The power of the placebo gains new prestige

Researchers look at not just the pill you take but also how you perceive it

Health & Fitness

July 28, 2002|By Stacey Burling | Stacey Burling,PHILADELPHIA INQUIRER

When Daniel Moer-man's back begins hurting, he reaches for a bottle of Advil, but he pauses a moment to talk to them before swallowing them.

"You are the best pills in the world," the University of Michigan-Dearborn anthropologist tells them. "This pain is going to go, and I'm only going to need two, not three."

He pauses again to think about the medicine spreading through his body before he washes the two pills down with a glass of water.

What Moerman is attempting to do -- and he says it works -- is use the placebo effect to make his Advil work better.

"I believe that belief makes a difference, and so I enhance my belief," said Moerman, a large man who routinely needed three pills before he began these little talks. He pointed out that a study found patients given real pain medicine reported more relief when they saw the doctor injecting it than when it was given secretly by IV.

"You and the drug are combining together to make a more powerful physiological response," he said

Moerman's approach to his Advil marks a significant change in how researchers think about placebo, said Arthur Kleinman, a psychiatrist who teaches medical anthropology and psychiatry at Harvard University.

Most people still think of placebos as sugar pills -- actually, they're usually made of milk powder -- that doctors give test subjects to measure the "real" effects of a drug they're studying. Some people get the drug, some the placebo. The difference between the two is the effect of the drug. The rest is commonly known as the "placebo effect."

But in the last decade, researchers have begun to see placebo as more than a pill. The placebo effect is another aspect of mind-body synergy, the result of what you think the pill can do for you.

"It's a reaction, a process," Kleinman said. "It's enormously important because it's one of the examples of how the social world and the body are in constant interaction."

Researchers have often wanted to minimize the placebo effect because it got in the way of pharmacological science. Now, some say, it makes sense to make the most of it in the doctor's office.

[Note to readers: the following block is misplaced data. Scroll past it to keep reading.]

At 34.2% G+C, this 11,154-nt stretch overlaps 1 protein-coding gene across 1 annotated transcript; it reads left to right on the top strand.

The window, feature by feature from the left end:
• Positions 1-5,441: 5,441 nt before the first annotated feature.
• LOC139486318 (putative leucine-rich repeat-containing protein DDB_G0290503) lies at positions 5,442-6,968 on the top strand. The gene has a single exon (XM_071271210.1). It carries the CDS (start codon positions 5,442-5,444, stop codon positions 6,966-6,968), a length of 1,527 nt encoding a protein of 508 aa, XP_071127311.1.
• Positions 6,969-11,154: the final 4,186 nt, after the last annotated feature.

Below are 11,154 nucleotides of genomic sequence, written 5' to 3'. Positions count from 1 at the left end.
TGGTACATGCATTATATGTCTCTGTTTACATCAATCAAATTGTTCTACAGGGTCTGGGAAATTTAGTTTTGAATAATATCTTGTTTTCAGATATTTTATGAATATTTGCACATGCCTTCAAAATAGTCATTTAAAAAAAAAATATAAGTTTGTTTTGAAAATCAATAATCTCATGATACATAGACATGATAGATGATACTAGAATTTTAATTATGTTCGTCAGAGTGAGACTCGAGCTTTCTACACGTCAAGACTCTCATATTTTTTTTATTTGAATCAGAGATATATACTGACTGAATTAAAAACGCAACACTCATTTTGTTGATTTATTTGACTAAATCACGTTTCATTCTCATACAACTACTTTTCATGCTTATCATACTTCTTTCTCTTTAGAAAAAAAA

"People are realizing more and more that the placebo can be an aid to the clinician," said Andrew Leuchter, professor of psychiatry at UCLA. "We can work with patients to have greater relief of their symptoms than they would get from medications alone."

The placebo effect is experiencing a resurgence today in part because of new brain imaging studies that are giving it "new respectability," said Anne Harrington, who co-directs the Mind, Brain and Behavior Initiative at Harvard.

In a study published last summer, for example, Canadian researchers used PET scans to measure the effect of a saline injection on Parkinson's disease sufferers who had been told they would get either a drug or a placebo. Those who perceived benefit from the placebo released more dopamine in the brain than those who didn't.

Another study, published in January, mapped electrical brain signals after patients at UCLA took either an anti-depressant or placebo. In both cases, if patients became less depressed, there were changes in the prefrontal cortex. Oddly, though, activity decreased with the drug. With placebo, it increased.

"We've always thought placebos are no treatment, and this study clearly shows that placebos are not no treatment," said Leuchter, who led that study. "There's something potent going on here. It may not be curative, but it may be powerful."

In addition to mild depression, placebos also have an impact on pain, anxiety, panic, blood pressure and arthritis, experts said. But there is little evidence that they have much effect against cancer, schizophrenia or a bacterial disease like pneumonia.

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